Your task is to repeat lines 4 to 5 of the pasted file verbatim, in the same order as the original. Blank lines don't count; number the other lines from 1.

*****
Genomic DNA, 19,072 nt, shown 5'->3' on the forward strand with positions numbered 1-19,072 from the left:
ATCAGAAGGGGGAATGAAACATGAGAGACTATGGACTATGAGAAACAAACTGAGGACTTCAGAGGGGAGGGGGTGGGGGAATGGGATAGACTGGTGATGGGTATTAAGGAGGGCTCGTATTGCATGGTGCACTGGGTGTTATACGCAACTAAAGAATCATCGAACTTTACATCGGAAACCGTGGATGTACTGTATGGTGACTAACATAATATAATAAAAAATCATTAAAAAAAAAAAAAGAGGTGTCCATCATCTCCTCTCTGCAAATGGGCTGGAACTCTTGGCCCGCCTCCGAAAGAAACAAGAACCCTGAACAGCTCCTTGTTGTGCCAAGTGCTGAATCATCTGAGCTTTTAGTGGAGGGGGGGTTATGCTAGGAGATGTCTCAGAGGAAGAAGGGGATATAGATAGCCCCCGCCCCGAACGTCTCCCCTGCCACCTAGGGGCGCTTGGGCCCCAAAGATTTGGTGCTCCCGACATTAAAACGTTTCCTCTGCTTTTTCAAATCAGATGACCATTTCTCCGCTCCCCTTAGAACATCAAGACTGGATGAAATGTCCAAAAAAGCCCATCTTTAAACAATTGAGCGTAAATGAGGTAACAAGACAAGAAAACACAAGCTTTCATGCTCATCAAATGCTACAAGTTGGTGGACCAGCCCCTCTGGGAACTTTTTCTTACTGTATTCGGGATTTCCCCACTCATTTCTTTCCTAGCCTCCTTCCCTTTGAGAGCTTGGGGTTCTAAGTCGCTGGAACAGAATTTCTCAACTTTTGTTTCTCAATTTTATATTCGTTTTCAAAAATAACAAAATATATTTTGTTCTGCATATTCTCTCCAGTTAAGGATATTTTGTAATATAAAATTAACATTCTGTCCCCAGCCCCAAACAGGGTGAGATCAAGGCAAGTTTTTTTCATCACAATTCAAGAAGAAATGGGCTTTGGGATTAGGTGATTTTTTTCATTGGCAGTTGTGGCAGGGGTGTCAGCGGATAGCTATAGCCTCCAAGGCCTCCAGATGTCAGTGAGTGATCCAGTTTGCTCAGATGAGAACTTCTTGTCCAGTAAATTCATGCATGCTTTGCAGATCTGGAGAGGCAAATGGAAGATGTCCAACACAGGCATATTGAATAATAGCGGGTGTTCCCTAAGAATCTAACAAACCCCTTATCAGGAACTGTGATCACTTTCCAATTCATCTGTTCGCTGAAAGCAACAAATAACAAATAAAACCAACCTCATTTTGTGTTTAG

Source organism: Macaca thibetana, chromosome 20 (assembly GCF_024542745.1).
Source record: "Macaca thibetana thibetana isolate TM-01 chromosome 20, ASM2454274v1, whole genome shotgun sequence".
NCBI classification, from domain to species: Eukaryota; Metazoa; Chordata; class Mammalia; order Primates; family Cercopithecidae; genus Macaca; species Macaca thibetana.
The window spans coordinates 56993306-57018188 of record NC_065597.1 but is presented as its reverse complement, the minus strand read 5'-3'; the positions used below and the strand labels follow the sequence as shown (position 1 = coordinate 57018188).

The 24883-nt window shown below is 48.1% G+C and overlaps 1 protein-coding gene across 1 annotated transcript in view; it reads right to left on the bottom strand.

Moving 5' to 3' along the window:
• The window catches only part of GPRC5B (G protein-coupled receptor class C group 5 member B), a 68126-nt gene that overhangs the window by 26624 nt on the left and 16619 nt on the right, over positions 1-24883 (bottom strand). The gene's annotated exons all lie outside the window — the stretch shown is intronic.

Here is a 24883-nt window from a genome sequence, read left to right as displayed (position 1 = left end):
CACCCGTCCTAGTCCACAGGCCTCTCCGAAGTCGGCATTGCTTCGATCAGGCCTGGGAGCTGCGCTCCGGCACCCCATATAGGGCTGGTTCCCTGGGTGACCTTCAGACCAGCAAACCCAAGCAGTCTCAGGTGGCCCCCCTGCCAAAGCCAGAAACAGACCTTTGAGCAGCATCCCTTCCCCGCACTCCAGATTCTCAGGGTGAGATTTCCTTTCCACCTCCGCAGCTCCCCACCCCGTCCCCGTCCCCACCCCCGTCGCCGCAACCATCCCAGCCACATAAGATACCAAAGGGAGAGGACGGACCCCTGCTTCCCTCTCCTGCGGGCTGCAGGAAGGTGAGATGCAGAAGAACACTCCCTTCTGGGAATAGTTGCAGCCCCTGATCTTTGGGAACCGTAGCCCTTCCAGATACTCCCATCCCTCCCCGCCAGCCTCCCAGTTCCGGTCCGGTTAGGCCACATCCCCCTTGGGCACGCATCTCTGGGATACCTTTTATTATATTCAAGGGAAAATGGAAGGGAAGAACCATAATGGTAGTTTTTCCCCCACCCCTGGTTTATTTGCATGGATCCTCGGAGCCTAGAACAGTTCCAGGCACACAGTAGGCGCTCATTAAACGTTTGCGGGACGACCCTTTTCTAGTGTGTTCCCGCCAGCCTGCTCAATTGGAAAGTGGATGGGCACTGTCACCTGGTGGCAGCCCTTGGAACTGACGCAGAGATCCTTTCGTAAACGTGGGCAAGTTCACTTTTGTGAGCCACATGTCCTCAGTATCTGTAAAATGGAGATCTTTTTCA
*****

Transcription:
Source record: "Macaca thibetana thibetana isolate TM-01 chromosome 20, ASM2454274v1, whole genome shotgun sequence".
NCBI classification, from domain to species: Eukaryota; Metazoa; Chordata; class Mammalia; order Primates; family Cercopithecidae; genus Macaca; species Macaca thibetana.